Average: 3 (1 vote)
mmarcure's picture


Self-Portrait is more of a mind map than a selfie.

Gauguin once said that he would be a poet for the initiated few, and an enigma for the rest. Self-Portrait, also known as Self-Portrait with Halo and Snake, might prove this boast more than his other paintings. It also reveals the artist’s mind as one ruled by symbols and a personal mysticism.

Painted during his tumultuous stay with Vincent van Gogh, Gauguin presents a complex self-portrait of himself. Featuring his face in a style he described as a caricature, the painting is inspired by Japanese woodblock prints in its elongated structure. The use of flat colors with dark outlines is classic Gauguin. The painting is overwhelmingly Symbolist, however, in that he is giving form to his own dream-like, spiritual thoughts.

Above his disembodied head, which sits almost like a fruit in a still-life, floats a halo, turning him into an angel. Between his fingers bends a snake, bringing a demonic air. And with the two apples that dangle near him, as well as the yellow flowers that stand before him, the painting is almost a visual dictionary of the Garden of Eden. Bold move, Gauguin. Rather than focusing on getting your nose just right, you place yourself into a symbolic Garden of Eden, and, by extension, divinity. God must be waving his fiery sword.

Scholars have long noted the sinister feeling of the painting. With the snake in his hands, he comes off as a creepy occultist. His flat, waxy hair has been read as a subtle nod to the head-pieces of Egyptian Pharaohs, and his status between good and evil (halo and snake) as him positioning himself as Lucifer; both of which are symbolic lineages important to Theosophy, a branch of mysticism that seeks unadulterated knowledge of the universe. Gauguin himself was familiar with such philosophy, and would later seek out his own musings on life in Polynesia (as well as his own sexual desires – he gave a whole island an STD).

The whole painting, however, feels like a sardonic joke from a cynical thinker. Painted on a cupboard door he took from an inn, the lack of formality of medium seems to undercut his rather serious personal explorations of esoteric spirituality. Gauguin would paint at least 40 portraits of himself in his lifetime. Perhaps he was the enigma he was trying to unravel.




  1. Heimann, Nora. "Context and Meaning in Gauguin's First Fresco." Nineteenth-Century Art Worldwide. Accessed October 09, 2018.
  2. Jirat-Wasiutyński, Vojtěch. "Paul Gauguin's ‘Self-Portrait with Halo and Snake’: The Artist as Initiate and Magus." Art Journal, 1987, 22-28. Accessed October 6, 2018. doi:10.1080/00043249.1987.10792335.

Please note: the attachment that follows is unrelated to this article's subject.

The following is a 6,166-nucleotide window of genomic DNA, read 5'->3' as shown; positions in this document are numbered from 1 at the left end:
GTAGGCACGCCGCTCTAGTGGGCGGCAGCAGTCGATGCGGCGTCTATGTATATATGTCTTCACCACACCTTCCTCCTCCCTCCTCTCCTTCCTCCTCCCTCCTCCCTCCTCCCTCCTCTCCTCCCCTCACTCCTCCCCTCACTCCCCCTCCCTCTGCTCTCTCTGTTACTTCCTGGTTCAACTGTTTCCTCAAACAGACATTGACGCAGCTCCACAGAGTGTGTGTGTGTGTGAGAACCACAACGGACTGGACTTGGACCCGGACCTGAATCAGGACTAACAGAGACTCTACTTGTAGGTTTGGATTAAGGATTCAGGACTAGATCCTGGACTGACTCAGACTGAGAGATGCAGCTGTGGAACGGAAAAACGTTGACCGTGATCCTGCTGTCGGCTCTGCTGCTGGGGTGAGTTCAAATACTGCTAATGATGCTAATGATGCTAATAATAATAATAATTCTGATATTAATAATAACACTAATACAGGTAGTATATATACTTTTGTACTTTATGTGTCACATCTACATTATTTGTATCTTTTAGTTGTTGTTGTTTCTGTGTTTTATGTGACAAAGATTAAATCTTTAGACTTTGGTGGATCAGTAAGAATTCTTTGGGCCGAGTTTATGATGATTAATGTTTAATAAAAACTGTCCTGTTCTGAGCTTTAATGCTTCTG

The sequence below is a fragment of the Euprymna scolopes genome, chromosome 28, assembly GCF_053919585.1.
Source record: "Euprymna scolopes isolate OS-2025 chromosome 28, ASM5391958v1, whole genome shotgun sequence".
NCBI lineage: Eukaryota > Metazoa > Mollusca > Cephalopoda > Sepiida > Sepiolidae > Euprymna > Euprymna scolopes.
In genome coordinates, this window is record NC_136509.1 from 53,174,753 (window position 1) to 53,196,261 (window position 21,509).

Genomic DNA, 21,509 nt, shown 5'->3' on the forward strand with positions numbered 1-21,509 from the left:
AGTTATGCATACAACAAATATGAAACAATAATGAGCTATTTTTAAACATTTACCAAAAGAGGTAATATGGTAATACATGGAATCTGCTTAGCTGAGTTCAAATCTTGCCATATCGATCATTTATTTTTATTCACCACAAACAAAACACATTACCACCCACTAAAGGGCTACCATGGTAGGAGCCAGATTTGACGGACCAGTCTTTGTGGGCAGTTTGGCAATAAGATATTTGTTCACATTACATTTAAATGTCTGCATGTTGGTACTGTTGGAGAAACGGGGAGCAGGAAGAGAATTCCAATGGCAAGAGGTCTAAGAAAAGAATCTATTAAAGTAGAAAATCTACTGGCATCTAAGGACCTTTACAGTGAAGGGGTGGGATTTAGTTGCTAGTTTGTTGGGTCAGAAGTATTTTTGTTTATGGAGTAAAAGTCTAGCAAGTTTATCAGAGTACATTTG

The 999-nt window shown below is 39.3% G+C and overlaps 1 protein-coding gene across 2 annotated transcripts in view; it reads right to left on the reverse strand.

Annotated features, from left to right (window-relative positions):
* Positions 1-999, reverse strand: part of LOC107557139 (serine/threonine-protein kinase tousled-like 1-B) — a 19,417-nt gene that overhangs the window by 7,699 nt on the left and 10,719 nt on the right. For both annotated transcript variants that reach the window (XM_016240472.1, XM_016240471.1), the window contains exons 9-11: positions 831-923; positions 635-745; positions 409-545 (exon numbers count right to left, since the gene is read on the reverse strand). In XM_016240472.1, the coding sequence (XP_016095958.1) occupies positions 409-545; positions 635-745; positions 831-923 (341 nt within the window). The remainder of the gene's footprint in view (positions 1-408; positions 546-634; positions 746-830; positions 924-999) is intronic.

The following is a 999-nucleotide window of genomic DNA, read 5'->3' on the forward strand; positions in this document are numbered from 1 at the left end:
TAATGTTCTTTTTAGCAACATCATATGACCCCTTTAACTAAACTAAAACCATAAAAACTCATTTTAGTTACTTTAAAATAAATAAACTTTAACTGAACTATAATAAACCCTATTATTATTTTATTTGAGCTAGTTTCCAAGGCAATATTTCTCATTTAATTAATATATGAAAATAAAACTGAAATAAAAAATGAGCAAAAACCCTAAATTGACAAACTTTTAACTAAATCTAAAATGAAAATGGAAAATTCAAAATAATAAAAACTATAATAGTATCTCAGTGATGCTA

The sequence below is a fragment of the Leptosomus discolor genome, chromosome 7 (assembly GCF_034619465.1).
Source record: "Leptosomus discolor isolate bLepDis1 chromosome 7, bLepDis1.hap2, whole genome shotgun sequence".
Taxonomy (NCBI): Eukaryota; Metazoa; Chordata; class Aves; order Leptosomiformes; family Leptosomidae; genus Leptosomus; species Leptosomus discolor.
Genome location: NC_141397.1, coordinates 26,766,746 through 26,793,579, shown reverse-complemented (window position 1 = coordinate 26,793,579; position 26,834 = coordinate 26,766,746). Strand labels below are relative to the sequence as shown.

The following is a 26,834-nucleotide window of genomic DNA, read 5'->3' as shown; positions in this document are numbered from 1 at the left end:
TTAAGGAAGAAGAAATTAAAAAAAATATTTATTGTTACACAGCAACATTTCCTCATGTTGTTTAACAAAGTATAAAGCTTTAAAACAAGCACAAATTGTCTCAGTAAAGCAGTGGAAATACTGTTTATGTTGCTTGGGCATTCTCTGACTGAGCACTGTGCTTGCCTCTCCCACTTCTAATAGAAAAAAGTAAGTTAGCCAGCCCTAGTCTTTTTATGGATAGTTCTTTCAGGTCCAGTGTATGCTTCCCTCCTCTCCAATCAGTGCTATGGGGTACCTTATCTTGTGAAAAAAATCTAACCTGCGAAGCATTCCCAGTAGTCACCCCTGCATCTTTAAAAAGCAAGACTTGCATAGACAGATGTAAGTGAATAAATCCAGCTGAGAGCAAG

3. Examining Portraits: Vincent van Gogh / Paul Gauguin. PDF. National Gallery of Art.

Featured Content

Here is what Wikipedia says about Self-Portrait with Halo and Snake

Self-Portrait with Halo and Snake, also known as Self-Portrait, is an 1889 oil on wood painting by French artist Paul Gauguin, which represents his late Brittany period in the fishing village of Le Pouldu in northwestern France. No longer comfortable with Pont-Aven, Gauguin moved on to Le Pouldu with his friend and student Meijer de Haan and a small group of artists. He stayed for several months in the autumn of 1889 and the summer of 1890, where the group spent their time decorating the interior of Marie Henry's inn with every major type of art work. Gauguin painted his Self-Portrait in the dining room with its companion piece, Portrait of Jacob Meyer de Haan (1889).

The painting shows Gauguin against a red background with a halo above his head and apples hanging beside him as he holds a snake in his hand while plants or flowers appear in the foreground. The religious symbolism and the stylistic influence of Japanese wood-block prints and cloisonnism are apparent. The portrait was completed several years before Gauguin visited Tahiti and is one of more than 40 self-portraits he completed during his lifetime. The work reached the art market in 1919 when Marie Henry sold it at the Galerie Barbazanges in Paris as part of her collected works from the Le Pouldu period. American banker Chester Dale acquired the painting in 1928, gifting it upon his death in 1962 to the National Gallery of Art in Washington, D.C.

Check out the full Wikipedia article about Self-Portrait with Halo and Snake.

Comments (1)


What's with the halo over his head? St Gauguin? Does not work for me, but still...three stars.